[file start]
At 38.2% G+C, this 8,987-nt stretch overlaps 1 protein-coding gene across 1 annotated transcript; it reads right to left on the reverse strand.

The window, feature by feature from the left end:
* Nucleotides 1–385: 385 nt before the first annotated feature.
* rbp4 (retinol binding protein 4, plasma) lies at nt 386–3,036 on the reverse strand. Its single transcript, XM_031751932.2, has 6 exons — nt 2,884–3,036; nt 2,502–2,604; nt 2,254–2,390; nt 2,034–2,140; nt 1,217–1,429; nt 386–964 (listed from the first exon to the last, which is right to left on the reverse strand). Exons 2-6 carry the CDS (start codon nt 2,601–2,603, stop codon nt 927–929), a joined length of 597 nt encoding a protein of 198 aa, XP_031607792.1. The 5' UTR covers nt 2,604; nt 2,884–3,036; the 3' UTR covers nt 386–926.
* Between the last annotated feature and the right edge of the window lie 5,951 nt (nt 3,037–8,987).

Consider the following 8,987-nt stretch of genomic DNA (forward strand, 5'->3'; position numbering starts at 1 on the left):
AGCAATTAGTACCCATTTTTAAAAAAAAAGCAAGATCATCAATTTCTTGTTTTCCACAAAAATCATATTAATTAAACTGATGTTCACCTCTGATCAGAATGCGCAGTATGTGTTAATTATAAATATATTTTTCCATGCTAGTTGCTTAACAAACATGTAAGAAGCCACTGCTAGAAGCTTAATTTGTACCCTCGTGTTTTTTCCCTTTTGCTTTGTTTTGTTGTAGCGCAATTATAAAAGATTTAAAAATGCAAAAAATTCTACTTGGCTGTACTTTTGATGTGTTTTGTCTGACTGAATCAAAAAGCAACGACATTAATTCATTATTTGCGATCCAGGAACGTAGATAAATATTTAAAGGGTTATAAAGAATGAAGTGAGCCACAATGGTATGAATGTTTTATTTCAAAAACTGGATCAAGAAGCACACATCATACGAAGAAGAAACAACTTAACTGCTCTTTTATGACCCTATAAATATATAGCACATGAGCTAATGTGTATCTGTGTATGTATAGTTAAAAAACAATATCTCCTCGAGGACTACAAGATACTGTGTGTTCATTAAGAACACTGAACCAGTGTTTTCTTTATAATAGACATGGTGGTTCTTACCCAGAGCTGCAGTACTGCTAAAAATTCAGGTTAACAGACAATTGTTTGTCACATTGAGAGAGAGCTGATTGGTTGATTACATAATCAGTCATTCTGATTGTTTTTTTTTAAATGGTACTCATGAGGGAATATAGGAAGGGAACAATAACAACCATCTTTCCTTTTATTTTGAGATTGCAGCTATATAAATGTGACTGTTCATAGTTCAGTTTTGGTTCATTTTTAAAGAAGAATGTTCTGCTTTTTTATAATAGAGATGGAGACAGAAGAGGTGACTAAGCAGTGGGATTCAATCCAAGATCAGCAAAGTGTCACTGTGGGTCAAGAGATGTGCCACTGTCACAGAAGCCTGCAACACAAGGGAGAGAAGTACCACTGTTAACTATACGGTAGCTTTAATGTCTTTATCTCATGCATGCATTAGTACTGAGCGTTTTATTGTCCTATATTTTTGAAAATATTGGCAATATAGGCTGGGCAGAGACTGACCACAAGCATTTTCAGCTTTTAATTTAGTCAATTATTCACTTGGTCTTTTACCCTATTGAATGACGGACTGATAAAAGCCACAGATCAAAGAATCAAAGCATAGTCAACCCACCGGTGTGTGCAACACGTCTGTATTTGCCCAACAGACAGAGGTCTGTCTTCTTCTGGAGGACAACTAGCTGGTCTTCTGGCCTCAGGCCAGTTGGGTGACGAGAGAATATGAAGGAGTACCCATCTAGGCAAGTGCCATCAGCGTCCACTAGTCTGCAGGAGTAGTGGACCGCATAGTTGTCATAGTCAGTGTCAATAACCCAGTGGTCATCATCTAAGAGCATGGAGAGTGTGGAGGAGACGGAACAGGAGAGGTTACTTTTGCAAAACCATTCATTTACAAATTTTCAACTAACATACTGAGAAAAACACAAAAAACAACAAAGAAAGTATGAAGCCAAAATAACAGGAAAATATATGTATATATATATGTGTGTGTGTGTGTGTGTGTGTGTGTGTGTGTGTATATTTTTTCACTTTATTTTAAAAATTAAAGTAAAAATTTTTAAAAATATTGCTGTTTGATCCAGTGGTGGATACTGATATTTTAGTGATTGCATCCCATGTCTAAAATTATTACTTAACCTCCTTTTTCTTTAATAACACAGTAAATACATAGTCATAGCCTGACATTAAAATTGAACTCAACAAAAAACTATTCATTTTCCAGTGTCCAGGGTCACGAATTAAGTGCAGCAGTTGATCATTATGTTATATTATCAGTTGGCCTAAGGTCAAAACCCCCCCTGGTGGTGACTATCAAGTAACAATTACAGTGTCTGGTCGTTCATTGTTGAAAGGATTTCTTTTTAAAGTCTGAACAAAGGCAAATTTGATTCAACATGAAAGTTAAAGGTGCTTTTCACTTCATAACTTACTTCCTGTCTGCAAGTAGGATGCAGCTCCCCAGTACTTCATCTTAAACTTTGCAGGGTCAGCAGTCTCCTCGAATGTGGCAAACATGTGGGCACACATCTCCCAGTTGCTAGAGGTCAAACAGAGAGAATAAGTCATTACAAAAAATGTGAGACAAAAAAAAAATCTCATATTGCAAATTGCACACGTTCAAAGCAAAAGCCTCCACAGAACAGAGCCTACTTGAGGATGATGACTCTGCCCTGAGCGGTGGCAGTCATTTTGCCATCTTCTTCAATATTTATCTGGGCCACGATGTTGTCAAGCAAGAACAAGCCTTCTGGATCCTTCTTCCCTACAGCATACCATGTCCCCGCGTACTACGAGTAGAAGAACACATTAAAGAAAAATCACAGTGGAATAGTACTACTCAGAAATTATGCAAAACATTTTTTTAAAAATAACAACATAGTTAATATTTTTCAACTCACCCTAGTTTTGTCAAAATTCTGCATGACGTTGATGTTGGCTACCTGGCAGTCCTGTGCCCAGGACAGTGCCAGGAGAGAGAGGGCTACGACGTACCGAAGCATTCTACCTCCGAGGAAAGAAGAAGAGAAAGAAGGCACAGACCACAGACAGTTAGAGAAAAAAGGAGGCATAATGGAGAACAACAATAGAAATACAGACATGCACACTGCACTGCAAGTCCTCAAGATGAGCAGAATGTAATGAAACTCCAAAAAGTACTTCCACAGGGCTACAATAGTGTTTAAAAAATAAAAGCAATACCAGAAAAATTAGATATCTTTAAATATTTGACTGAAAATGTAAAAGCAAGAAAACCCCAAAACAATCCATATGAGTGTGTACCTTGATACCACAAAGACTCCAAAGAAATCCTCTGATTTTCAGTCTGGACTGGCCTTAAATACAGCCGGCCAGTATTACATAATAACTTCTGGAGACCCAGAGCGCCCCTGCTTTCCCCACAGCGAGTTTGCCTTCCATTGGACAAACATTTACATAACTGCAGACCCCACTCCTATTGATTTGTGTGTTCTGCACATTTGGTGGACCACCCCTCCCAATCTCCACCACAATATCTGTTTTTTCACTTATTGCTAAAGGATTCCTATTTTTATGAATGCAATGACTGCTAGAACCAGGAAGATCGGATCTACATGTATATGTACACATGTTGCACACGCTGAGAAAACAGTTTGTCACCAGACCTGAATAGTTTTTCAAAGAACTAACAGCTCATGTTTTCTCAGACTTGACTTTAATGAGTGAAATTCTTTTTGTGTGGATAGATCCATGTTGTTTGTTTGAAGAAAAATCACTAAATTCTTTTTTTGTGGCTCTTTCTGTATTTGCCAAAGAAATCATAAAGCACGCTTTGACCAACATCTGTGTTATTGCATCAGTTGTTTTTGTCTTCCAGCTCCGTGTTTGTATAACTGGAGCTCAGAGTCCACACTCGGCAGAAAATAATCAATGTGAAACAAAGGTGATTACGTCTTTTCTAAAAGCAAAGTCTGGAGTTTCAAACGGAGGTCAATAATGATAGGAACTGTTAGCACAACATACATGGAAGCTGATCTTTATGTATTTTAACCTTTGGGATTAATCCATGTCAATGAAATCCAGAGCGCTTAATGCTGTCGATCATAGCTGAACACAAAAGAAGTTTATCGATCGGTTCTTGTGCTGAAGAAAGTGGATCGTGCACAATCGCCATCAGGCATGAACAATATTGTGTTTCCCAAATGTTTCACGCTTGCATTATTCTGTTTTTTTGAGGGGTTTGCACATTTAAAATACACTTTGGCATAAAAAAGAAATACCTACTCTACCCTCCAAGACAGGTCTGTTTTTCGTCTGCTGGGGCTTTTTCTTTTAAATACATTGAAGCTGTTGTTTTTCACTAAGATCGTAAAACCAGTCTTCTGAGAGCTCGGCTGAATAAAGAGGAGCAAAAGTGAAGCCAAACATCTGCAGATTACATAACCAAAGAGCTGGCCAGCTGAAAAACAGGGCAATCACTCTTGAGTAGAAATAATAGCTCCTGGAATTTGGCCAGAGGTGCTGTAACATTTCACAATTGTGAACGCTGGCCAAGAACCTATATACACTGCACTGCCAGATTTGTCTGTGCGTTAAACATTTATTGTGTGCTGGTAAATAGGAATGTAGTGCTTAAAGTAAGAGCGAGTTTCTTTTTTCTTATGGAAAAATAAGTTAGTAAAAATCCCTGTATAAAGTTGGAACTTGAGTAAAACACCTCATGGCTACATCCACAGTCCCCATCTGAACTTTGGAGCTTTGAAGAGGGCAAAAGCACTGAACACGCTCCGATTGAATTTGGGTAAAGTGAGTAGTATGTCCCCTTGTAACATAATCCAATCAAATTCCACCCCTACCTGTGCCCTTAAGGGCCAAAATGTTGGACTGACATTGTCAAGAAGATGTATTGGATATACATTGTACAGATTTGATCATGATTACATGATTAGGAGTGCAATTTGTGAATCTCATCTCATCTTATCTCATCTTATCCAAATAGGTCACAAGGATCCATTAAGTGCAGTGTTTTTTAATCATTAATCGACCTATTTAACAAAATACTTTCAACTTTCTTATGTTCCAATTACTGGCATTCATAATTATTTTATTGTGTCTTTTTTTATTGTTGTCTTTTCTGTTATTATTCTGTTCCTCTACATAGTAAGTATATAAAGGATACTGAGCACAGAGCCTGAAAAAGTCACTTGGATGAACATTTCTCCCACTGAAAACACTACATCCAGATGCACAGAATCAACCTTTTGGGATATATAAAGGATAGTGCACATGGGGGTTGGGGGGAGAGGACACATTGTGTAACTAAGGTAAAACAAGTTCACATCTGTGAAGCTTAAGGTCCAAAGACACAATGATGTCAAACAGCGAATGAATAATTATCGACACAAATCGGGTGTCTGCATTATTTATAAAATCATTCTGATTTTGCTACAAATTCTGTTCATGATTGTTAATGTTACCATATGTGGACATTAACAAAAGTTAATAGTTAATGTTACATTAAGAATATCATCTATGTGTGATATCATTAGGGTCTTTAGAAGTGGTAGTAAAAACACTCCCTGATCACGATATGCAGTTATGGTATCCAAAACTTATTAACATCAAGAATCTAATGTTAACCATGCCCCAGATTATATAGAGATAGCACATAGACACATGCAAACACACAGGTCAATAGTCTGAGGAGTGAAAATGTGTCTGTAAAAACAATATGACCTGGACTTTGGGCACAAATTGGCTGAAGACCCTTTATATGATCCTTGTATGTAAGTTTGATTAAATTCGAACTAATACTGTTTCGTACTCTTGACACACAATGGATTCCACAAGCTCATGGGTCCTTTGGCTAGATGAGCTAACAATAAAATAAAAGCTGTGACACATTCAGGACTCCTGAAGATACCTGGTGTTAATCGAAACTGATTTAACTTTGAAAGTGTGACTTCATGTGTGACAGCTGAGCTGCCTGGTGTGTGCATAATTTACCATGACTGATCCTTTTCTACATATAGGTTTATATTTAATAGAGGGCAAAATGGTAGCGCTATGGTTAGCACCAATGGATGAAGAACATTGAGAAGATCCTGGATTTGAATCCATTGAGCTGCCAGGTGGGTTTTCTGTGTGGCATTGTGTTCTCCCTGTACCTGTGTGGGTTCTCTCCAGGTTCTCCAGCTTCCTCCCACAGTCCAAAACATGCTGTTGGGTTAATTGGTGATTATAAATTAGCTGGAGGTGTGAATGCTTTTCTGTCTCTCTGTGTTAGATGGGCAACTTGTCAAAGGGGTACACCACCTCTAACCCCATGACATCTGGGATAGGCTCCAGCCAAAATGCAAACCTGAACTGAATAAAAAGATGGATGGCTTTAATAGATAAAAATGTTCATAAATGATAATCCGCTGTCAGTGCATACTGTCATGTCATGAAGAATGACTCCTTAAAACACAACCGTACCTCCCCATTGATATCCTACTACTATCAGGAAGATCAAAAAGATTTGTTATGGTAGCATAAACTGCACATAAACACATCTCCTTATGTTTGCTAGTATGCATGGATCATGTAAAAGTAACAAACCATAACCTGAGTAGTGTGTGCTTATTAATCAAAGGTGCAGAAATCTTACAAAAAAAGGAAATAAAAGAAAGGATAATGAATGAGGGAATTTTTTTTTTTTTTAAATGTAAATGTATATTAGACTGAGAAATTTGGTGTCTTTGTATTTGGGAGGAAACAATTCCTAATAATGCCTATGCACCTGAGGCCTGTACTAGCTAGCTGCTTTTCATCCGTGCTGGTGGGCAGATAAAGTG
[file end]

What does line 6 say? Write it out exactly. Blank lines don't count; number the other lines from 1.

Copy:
Consider the following 8,987-nt stretch of genomic DNA (forward strand, 5'->3'; position numbering starts at 1 on the left):